Is British manufacturing dead? Robin Parker, co-founder of Action Cameras, believes it is. Here’s his view.
My stance won’t win me any friends in the UK manufacturing community.
As consumers, we have become so used to the “stack ‘em high, sell ‘em cheap” mentality that few would still pay for the romantic “Made in Britain” seal of approval.
Although controversial, I’m afraid to say it’s a commercial reality in the world of mass-market consumer electronics that we work in.
Britain can no longer compete on manufacturing cost with other parts of the world. Only through artificial trade barriers such as duties and quotas can we stop this flow, but why? We live in a global economy. Apple makes its products in China, and is now the largest company by market capitalisation in the US. The lack of a “Made in the USA” sticker didn’t do them any harm.
And the same goes for my business. Okay, so we’re nowhere near the scale of Apple, but as a three-year-old consumer electronic business with a £5m turnover, we had to be able to compete in a global market where all our competitors are manufacturing abroad. Would we have been where we are by manufacturing in Britain? No. Simple as that.
We started out in 2008 as an online retailer looking to move into manufacturing our own range of action cameras that allow users to film their action sports thrills. At the time, I did a roadshow around product designers in the UK, but as a startup, I couldn’t justify costs in the region of £150,000 to design a product for our fledgling business.
So we looked for contract manufacturers in Hong Kong. It had more advantages than just a lower manufacturing cost: people in Hong Kong spoke English and, if things went wrong, their legal system was similar to that in the UK. Making the product in the UK, or even Europe, just wasn’t an option. And I’m not alone. Not one of the plethora of electronic products on my desk carries the words “Made in Britain”.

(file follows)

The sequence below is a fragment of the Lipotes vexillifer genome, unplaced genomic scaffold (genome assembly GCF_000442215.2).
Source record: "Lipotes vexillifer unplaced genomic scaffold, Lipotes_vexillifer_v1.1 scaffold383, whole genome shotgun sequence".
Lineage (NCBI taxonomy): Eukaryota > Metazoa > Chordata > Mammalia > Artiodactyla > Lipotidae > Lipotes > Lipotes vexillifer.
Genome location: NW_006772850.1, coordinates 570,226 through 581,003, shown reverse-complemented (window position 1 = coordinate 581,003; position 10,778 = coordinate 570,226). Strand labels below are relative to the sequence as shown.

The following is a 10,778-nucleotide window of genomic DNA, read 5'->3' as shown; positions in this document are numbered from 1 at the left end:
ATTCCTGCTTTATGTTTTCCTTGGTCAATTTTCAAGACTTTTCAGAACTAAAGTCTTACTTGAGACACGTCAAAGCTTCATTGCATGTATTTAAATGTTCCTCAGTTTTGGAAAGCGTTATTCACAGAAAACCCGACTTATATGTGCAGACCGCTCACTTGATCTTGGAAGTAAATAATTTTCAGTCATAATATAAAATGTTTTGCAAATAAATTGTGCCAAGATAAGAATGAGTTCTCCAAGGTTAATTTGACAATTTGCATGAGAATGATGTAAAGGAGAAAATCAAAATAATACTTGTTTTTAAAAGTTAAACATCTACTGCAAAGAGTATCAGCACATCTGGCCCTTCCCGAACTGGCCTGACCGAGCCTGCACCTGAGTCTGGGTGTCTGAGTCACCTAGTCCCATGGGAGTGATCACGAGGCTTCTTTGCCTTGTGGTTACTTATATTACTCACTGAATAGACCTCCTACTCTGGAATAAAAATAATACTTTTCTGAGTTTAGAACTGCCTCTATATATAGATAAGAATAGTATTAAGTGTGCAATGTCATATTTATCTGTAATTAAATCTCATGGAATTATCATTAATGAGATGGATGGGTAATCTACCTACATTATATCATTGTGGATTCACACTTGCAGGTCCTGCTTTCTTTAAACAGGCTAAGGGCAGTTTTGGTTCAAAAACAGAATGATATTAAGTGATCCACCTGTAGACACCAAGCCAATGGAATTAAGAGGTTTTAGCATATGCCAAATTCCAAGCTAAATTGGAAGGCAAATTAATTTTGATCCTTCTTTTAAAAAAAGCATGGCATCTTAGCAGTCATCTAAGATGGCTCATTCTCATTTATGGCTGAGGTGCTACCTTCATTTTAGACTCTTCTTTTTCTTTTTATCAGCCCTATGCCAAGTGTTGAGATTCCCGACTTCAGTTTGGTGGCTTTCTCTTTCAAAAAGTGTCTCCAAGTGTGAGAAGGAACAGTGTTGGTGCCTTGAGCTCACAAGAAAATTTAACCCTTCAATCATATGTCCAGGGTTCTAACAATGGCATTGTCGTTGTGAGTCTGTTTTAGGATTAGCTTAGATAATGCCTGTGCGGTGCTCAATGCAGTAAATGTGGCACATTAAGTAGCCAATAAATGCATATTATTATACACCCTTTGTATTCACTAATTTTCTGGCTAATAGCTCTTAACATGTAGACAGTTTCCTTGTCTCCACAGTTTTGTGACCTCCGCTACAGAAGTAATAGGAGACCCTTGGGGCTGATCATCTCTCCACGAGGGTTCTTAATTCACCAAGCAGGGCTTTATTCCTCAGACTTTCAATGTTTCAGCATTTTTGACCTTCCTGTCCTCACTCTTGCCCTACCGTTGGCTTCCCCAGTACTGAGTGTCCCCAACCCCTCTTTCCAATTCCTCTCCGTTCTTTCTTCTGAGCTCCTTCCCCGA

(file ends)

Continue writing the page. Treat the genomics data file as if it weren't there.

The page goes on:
For now, what we do well in Britain is the intellectual stuff like R&D, design and mechanical engineering… but without due attention, this could slip.
Have we as a business forgone quality by manufacturing in China? Our customers certainly don’t think so. Is it an issue that I can’t jump in my car to visit my factory? No. One overnight flight gets me there. My regular trips allow me to inspect the factory, as well as carry out periodic independent quality controls. Does my decision have a negative impact on the environment? No more so than if we manufactured our products in the UK. I’m sure there are unscrupulous factories out there, but these aren’t limited to any particular country. We just have to manage our factory and make sure our suppliers are reputable, and have the relevant manufacturing standards themselves.
Do I, as a business owner, have a responsibility to the British workforce? Of course. We currently employ 20 skilled staff in our London office, contributing salaries, PAYE, NI and corporation taxes to the UK economy. My view on this is that I am ensuring the quality jobs – such as web development, product design, marketing, sales and finance – that need to stay in the UK, do. But my business wouldn’t exist had we not manufactured in China.
For our firm to survive, we had to choose the most economical way to manufacture our product, while ensuring exacting quality. We did – and we’re stronger for it. In short, manufacturing in Britain is dead… well, for high-volume consumer electronic products, at least.
Robin Parker is co-founder of Action Cameras, a specialist action sports camera retailer.
Do you agree with Robin’s stance? Charles Morgan, boss of Morgan Motor Company, doesn’t. Read his view here.
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